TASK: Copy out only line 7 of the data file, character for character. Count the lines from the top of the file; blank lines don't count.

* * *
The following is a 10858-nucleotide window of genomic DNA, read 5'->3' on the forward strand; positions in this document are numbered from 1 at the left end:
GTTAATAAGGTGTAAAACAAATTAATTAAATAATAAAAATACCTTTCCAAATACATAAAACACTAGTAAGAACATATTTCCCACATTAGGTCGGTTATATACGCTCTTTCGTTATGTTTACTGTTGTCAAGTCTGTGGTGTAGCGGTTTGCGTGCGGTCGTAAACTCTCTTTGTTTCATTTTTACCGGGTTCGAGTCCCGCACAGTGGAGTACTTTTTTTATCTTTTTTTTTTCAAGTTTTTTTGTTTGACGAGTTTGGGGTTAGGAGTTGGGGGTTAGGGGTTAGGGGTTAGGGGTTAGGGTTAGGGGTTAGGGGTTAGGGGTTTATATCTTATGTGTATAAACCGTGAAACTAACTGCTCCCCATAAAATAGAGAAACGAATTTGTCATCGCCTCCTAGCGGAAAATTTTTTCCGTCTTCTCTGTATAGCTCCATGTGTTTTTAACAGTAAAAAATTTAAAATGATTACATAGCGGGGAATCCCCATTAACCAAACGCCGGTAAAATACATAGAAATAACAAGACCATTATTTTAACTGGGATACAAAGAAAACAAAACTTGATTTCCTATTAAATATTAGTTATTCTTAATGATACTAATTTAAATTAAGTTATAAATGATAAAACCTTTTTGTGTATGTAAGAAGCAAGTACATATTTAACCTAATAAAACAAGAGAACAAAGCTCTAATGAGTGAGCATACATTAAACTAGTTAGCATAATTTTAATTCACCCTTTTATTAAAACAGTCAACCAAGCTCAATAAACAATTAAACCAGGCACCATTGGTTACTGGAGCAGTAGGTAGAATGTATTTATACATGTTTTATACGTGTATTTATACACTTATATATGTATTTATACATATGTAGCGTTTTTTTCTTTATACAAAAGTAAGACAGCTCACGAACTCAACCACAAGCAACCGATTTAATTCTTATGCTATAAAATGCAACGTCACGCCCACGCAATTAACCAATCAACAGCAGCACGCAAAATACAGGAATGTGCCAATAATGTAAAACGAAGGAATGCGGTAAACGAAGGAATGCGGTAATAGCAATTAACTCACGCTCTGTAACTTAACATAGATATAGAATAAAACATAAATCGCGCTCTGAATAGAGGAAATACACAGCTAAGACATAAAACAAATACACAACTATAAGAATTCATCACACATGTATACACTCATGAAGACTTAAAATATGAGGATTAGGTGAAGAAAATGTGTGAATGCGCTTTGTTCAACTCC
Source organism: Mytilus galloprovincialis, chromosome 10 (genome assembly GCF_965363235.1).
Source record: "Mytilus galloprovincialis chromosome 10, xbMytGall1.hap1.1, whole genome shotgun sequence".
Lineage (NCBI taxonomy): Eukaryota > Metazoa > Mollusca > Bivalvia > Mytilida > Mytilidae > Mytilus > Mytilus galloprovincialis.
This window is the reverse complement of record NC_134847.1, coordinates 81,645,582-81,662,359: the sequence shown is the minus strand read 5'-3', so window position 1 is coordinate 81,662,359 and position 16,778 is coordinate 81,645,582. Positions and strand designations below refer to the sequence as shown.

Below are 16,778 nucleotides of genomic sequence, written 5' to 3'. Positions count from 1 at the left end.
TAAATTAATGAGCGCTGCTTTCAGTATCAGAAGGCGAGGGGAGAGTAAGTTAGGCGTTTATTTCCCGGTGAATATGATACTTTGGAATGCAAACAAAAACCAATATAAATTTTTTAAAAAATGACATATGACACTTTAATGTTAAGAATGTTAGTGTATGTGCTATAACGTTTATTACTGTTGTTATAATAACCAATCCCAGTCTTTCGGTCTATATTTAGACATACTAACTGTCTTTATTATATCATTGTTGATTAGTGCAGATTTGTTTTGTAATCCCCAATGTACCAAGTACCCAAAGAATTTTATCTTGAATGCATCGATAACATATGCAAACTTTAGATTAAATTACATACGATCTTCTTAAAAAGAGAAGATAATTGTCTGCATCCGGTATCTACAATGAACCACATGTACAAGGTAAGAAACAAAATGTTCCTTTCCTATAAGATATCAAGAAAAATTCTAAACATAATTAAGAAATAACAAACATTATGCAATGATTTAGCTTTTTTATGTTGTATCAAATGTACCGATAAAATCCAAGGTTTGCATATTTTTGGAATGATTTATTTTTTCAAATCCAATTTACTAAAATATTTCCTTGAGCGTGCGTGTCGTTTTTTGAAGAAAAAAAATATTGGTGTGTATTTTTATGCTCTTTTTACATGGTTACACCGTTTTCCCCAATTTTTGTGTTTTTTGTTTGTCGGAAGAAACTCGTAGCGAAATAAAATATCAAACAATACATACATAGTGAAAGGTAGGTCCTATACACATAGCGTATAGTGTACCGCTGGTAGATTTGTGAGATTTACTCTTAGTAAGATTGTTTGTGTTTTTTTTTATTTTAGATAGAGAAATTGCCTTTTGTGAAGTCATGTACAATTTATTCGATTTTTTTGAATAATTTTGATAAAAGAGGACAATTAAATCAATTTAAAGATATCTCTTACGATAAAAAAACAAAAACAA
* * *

Below are 16,778 nucleotides of genomic sequence, written 5' to 3'. Positions count from 1 at the left end.